As you read these lines, the Amazons Rainforest keeps on burning. During the month of August 2018, the news spread fast over social media platforms. Hashtags such as #wildfires #AmazonFires #SaveTheAmazons made their trends for not more than seven days. Other trends rapidly covered #AmazonFires trends. Approximately one million hectares of high biodiversity forests have been burned so far since the #AmazonFires started. Almost 20% of the Amazon rainforest has been devastated. Reports from the National Institute for Space Research (INPE) show that in the first seven months of 2019, the deforestation rate in the Brazilian Amazon increased by 278%. Experts estimate that it would take 200 years for those forests to regenerate.

The Amazon is the largest and most diverse Rainforest in the world. It extends over 7.8 million km2. It's home to millions of people and countless species. It plays a crucial role in mitigating the effects of climate change, balancing the climate, distributing rainfall, and capturing massive amounts of carbon dioxide (CO2). However, the management of the Amazon Basin as a whole is limited due to the differing public policies defined by the nine countries it spans across, hindering cooperation mechanisms. There exists an unfortunate and persistent view of Amazonia as a remote territory full of infinite natural resources, open to new forms of agriculture and extractive colonisation, which has only become more complicated over the last 50 years with the integration of the region into national and international economies.

At a national level, the Amazon Rainforest is viewed as a territory capable of ensuring energy sovereignty and a source of income based on the production and commercialisation of raw materials. On a global scale, the region provides significant quantities of commodities while also being recognised as the most important source of fresh water and biodiversity, as a regulator of the Planet's climate, and as a carbon sink for large quantities of greenhouse gases.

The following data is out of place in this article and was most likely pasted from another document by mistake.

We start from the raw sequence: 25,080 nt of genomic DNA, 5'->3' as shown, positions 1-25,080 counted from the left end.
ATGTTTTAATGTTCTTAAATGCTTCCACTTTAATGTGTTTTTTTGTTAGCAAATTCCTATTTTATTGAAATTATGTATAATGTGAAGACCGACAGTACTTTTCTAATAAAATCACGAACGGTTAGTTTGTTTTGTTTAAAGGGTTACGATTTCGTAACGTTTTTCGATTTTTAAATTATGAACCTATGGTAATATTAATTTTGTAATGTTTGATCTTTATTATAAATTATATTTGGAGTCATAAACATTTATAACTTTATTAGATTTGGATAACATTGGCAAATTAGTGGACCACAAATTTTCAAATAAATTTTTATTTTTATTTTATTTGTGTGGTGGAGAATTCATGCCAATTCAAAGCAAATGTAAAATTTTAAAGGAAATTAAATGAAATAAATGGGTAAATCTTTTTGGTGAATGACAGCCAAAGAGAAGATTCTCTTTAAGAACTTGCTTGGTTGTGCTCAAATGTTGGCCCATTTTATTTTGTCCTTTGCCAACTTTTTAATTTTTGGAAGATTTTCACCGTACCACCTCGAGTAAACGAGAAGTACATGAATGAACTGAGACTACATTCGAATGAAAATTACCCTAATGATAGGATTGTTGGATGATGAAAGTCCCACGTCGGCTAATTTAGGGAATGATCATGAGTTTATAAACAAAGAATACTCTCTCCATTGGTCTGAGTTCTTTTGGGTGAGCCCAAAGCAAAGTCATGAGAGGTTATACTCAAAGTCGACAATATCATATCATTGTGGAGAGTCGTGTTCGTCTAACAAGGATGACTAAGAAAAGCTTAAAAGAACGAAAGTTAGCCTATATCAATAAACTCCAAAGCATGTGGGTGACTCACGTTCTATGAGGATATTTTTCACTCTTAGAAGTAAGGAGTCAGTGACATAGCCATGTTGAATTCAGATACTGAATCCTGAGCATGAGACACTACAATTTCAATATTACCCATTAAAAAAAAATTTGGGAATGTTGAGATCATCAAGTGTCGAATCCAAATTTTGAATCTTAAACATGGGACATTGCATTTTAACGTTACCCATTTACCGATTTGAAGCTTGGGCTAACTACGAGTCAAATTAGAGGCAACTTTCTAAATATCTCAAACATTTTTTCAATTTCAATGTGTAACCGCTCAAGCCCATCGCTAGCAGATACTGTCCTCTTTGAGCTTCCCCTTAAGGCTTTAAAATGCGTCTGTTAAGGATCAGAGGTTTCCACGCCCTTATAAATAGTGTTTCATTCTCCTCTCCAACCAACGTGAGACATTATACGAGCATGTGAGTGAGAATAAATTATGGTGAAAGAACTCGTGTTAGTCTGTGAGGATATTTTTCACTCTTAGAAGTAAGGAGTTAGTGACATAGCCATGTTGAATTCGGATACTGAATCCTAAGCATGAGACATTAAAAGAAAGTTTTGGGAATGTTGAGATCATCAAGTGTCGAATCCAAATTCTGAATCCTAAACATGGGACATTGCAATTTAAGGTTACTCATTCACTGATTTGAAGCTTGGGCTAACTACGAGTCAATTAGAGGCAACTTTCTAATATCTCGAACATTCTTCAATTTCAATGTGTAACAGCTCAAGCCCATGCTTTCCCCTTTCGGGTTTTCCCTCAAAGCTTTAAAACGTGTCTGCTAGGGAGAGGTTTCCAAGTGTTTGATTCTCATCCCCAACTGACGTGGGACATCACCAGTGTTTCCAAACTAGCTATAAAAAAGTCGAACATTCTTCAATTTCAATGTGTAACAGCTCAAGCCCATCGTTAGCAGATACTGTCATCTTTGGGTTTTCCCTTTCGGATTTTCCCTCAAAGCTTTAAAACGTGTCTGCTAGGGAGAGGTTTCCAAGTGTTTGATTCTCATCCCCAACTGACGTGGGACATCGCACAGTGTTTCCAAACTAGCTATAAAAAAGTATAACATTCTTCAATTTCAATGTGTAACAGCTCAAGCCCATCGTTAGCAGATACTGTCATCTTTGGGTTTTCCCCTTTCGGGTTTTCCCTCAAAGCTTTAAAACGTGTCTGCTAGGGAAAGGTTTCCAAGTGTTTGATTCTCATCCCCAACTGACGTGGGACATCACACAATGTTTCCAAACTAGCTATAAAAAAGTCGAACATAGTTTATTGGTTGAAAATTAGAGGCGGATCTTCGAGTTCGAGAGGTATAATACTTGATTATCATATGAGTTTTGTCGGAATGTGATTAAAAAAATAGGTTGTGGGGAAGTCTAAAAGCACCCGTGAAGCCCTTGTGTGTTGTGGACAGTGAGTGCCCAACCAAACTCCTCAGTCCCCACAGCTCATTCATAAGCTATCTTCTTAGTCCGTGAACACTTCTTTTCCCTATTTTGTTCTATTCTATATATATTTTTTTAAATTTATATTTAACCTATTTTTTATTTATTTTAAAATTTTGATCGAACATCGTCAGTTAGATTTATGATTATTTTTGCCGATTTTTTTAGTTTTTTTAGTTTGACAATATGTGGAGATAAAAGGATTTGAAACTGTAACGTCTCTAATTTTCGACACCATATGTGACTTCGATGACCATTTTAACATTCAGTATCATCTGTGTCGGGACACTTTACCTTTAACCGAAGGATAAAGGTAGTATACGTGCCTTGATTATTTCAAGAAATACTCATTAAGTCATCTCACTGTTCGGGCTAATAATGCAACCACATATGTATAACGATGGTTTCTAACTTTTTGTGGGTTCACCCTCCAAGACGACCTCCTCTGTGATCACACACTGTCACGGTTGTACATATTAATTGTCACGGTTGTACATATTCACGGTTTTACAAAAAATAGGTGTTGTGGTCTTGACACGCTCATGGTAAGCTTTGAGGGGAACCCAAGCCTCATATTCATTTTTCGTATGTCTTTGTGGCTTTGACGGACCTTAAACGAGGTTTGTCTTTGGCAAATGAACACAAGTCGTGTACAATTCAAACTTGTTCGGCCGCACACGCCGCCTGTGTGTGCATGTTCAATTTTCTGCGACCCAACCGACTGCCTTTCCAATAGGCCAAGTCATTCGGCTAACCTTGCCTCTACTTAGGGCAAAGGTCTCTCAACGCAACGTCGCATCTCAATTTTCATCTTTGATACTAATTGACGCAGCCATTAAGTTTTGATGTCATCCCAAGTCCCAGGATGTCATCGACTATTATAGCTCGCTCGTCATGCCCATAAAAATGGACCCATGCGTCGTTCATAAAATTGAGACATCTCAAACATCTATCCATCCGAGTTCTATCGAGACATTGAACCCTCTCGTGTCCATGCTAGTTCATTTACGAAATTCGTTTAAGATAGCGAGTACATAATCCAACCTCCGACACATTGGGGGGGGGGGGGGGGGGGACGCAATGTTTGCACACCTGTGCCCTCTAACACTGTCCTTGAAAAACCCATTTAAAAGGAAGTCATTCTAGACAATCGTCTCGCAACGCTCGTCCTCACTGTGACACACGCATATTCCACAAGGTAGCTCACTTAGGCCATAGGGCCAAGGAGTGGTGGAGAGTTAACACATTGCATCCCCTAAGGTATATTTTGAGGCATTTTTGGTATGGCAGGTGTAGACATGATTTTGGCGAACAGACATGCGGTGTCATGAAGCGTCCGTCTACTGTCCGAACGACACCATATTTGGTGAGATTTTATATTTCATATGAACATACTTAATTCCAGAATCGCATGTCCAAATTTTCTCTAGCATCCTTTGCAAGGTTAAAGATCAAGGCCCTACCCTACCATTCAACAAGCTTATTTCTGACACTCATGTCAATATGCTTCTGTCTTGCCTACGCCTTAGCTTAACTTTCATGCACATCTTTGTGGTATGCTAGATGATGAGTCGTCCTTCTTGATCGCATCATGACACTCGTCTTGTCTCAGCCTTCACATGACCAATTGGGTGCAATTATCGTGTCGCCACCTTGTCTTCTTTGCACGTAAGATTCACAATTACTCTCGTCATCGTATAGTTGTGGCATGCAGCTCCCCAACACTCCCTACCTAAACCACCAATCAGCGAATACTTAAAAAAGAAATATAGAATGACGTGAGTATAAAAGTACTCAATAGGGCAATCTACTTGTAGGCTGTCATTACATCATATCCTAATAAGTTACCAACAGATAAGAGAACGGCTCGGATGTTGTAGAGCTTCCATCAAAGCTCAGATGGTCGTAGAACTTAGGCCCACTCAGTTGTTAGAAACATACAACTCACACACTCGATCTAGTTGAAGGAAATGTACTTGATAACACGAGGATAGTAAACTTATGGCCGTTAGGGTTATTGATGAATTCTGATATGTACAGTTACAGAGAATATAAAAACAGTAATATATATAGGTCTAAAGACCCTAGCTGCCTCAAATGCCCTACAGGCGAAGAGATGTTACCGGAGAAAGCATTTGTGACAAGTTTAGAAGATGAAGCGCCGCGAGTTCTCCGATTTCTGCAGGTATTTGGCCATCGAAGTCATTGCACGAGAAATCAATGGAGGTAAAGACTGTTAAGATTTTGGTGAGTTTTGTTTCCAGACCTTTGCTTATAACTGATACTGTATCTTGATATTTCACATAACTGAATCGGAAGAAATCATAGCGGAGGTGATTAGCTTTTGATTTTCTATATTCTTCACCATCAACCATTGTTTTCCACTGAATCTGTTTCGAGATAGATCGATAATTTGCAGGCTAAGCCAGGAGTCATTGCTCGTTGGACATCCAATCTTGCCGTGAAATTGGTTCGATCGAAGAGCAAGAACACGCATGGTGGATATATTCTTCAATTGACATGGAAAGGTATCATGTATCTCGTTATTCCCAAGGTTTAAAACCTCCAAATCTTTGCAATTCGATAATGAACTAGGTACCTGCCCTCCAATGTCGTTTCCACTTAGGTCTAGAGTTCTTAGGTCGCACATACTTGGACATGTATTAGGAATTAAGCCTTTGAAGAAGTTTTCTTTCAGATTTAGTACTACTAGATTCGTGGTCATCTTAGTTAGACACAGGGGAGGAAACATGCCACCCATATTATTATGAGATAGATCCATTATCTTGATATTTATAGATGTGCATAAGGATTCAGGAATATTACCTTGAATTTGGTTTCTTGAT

The Ríos Trilogy is an extensive project consisting of three chapters exploring the Amazon Basin from local and global perspectives. It offers a perspective on the region that aims to understand how people within traditional Western thinking relate to Amazonia. Through different approaches, the Trilogy attempts to understand the meanings and definitions attributed to this territory. It also sheds light on the history of colonisation and how it has impacted Amazonia, providing insights into the current socio-environmental threats facing the region.

The Ríos Trilogy is composed of three chapters:

CHAPTER N.3 - R€¥€R$€ - VR
  • Conception, direction, production, Laura Colmenares Guerra
  • Rivers//Amazonia geo-linguistics software, in collaboration with Gijs de Heij
  • GIS analyst, Gabriel Codreanu
  • 3D sculpting, Geert Melis
  • 3D work & 3D printing, Laura Colmenares Guerra
  • Unreal developer, François Zajéga
  • Unreal environment & lighting, Samson Michel
  • Animation & compositing, Laura Colmenares Guerra
  • CG & VFX supervisor, Laura Colmenares Guerra
  • Sound design & Music composition, Loup Mormont
  • Amazon sound field recordings, Jana Irmert
  • Studio recordings, Antonin Simon
  • English VO, Emma Dingwall
  • French VO, Sarah Hebborn
  • Text editor, Camilla Colombo
  • Dutch VO, Nina Mallants
  • Portuguese VO, Fernanda Stefanski
  • Spanish VO, Laura Colmenares Guerra
  • Text corrections and translations, Anne Vereecken / Natalia Valencia Arango / Ellie McDonald / Joachim Devillé / Santiago Colmenares Guerra
  • Porcelain advisor, Eve Vaucheret
  • Wood constructions, Chris Lecler
  • Metal Constructions, Julie Van Mechelen
  • REVERSE, Co-Produced by OHME